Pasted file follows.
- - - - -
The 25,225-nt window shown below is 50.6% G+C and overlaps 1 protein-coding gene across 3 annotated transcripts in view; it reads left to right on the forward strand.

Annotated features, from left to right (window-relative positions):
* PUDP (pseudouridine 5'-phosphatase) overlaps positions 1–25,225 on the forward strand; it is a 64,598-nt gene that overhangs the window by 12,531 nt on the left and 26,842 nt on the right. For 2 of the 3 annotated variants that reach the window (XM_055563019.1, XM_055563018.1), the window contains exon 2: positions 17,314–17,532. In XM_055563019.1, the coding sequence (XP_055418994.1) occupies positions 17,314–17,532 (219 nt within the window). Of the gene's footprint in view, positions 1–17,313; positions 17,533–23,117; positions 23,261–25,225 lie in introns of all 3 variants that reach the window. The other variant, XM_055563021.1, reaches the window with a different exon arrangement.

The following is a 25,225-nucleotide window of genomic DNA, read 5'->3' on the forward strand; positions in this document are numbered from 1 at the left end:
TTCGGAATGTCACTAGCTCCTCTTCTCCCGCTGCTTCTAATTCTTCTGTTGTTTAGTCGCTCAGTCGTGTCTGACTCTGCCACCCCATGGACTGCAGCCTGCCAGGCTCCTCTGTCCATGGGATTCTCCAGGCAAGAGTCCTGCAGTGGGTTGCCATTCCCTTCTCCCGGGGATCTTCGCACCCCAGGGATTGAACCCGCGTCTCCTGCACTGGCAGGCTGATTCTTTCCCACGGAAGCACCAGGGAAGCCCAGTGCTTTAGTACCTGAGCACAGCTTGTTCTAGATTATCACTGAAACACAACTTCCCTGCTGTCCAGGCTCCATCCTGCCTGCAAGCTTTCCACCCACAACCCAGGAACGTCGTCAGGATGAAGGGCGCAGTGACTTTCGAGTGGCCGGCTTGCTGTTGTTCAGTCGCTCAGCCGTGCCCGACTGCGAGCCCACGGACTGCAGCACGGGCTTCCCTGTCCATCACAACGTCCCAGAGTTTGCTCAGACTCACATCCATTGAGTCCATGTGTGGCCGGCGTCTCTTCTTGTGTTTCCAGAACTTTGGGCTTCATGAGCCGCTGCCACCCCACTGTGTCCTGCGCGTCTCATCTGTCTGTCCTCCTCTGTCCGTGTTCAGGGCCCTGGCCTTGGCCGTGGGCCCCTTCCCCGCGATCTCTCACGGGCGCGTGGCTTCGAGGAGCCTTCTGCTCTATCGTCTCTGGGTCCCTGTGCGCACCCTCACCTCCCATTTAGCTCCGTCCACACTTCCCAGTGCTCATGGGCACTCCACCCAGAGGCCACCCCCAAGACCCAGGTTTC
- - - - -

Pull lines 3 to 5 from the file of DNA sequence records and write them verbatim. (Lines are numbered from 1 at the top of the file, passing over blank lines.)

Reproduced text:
* PUDP (pseudouridine 5'-phosphatase) overlaps positions 1–25,225 on the forward strand; it is a 64,598-nt gene that overhangs the window by 12,531 nt on the left and 26,842 nt on the right. For 2 of the 3 annotated variants that reach the window (XM_055563019.1, XM_055563018.1), the window contains exon 2: positions 17,314–17,532. In XM_055563019.1, the coding sequence (XP_055418994.1) occupies positions 17,314–17,532 (219 nt within the window). Of the gene's footprint in view, positions 1–17,313; positions 17,533–23,117; positions 23,261–25,225 lie in introns of all 3 variants that reach the window. The other variant, XM_055563021.1, reaches the window with a different exon arrangement.

The following is a 25,225-nucleotide window of genomic DNA, read 5'->3' on the forward strand; positions in this document are numbered from 1 at the left end:
TTCGGAATGTCACTAGCTCCTCTTCTCCCGCTGCTTCTAATTCTTCTGTTGTTTAGTCGCTCAGTCGTGTCTGACTCTGCCACCCCATGGACTGCAGCCTGCCAGGCTCCTCTGTCCATGGGATTCTCCAGGCAAGAGTCCTGCAGTGGGTTGCCATTCCCTTCTCCCGGGGATCTTCGCACCCCAGGGATTGAACCCGCGTCTCCTGCACTGGCAGGCTGATTCTTTCCCACGGAAGCACCAGGGAAGCCCAGTGCTTTAGTACCTGAGCACAGCTTGTTCTAGATTATCACTGAAACACAACTTCCCTGCTGTCCAGGCTCCATCCTGCCTGCAAGCTTTCCACCCACAACCCAGGAACGTCGTCAGGATGAAGGGCGCAGTGACTTTCGAGTGGCCGGCTTGCTGTTGTTCAGTCGCTCAGCCGTGCCCGACTGCGAGCCCACGGACTGCAGCACGGGCTTCCCTGTCCATCACAACGTCCCAGAGTTTGCTCAGACTCACATCCATTGAGTCCATGTGTGGCCGGCGTCTCTTCTTGTGTTTCCAGAACTTTGGGCTTCATGAGCCGCTGCCACCCCACTGTGTCCTGCGCGTCTCATCTGTCTGTCCTCCTCTGTCCGTGTTCAGGGCCCTGGCCTTGGCCGTGGGCCCCTTCCCCGCGATCTCTCACGGGCGCGTGGCTTCGAGGAGCCTTCTGCTCTATCGTCTCTGGGTCCCTGTGCGCACCCTCACCTCCCATTTAGCTCCGTCCACACTTCCCAGTGCTCATGGGCACTCCACCCAGAGGCCACCCCCAAGACCCAGGTTTC